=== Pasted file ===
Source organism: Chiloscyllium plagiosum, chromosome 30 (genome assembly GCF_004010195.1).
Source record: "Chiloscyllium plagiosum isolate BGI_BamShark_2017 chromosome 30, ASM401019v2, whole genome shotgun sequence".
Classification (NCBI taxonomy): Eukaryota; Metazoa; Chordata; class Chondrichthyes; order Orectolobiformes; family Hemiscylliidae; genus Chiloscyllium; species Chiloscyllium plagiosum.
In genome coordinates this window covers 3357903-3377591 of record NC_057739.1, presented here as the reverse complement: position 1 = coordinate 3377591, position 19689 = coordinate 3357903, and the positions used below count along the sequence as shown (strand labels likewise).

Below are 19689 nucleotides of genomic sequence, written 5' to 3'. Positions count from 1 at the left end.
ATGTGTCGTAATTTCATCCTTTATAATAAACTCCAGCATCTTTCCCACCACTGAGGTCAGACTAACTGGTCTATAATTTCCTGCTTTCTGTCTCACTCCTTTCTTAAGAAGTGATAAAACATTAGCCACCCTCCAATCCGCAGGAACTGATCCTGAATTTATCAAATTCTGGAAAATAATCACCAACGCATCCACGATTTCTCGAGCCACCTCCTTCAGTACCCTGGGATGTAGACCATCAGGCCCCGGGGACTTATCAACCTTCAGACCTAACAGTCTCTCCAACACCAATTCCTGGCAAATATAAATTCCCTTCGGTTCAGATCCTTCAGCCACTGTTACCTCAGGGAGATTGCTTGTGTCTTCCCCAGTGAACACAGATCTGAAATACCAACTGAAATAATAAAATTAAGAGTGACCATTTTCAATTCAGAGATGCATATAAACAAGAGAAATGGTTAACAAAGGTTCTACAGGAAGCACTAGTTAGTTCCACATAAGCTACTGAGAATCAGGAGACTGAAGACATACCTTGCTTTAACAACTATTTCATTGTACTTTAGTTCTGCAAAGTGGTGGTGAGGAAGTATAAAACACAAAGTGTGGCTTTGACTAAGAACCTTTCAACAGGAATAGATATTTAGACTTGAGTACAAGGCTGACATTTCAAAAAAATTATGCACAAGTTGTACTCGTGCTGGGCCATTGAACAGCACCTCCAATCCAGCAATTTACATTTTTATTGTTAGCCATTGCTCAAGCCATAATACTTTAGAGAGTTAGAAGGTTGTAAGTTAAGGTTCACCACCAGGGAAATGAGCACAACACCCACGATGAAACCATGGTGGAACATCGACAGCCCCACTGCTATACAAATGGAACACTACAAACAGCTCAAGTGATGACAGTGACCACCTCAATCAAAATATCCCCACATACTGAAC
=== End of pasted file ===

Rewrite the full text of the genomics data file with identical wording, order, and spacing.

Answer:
Source organism: Chiloscyllium plagiosum, chromosome 30 (genome assembly GCF_004010195.1).
Source record: "Chiloscyllium plagiosum isolate BGI_BamShark_2017 chromosome 30, ASM401019v2, whole genome shotgun sequence".
Classification (NCBI taxonomy): Eukaryota; Metazoa; Chordata; class Chondrichthyes; order Orectolobiformes; family Hemiscylliidae; genus Chiloscyllium; species Chiloscyllium plagiosum.
In genome coordinates this window covers 3357903-3377591 of record NC_057739.1, presented here as the reverse complement: position 1 = coordinate 3377591, position 19689 = coordinate 3357903, and the positions used below count along the sequence as shown (strand labels likewise).

Below are 19689 nucleotides of genomic sequence, written 5' to 3'. Positions count from 1 at the left end.
ATGTGTCGTAATTTCATCCTTTATAATAAACTCCAGCATCTTTCCCACCACTGAGGTCAGACTAACTGGTCTATAATTTCCTGCTTTCTGTCTCACTCCTTTCTTAAGAAGTGATAAAACATTAGCCACCCTCCAATCCGCAGGAACTGATCCTGAATTTATCAAATTCTGGAAAATAATCACCAACGCATCCACGATTTCTCGAGCCACCTCCTTCAGTACCCTGGGATGTAGACCATCAGGCCCCGGGGACTTATCAACCTTCAGACCTAACAGTCTCTCCAACACCAATTCCTGGCAAATATAAATTCCCTTCGGTTCAGATCCTTCAGCCACTGTTACCTCAGGGAGATTGCTTGTGTCTTCCCCAGTGAACACAGATCTGAAATACCAACTGAAATAATAAAATTAAGAGTGACCATTTTCAATTCAGAGATGCATATAAACAAGAGAAATGGTTAACAAAGGTTCTACAGGAAGCACTAGTTAGTTCCACATAAGCTACTGAGAATCAGGAGACTGAAGACATACCTTGCTTTAACAACTATTTCATTGTACTTTAGTTCTGCAAAGTGGTGGTGAGGAAGTATAAAACACAAAGTGTGGCTTTGACTAAGAACCTTTCAACAGGAATAGATATTTAGACTTGAGTACAAGGCTGACATTTCAAAAAAATTATGCACAAGTTGTACTCGTGCTGGGCCATTGAACAGCACCTCCAATCCAGCAATTTACATTTTTATTGTTAGCCATTGCTCAAGCCATAATACTTTAGAGAGTTAGAAGGTTGTAAGTTAAGGTTCACCACCAGGGAAATGAGCACAACACCCACGATGAAACCATGGTGGAACATCGACAGCCCCACTGCTATACAAATGGAACACTACAAACAGCTCAAGTGATGACAGTGACCACCTCAATCAAAATATCCCCACATACTGAAC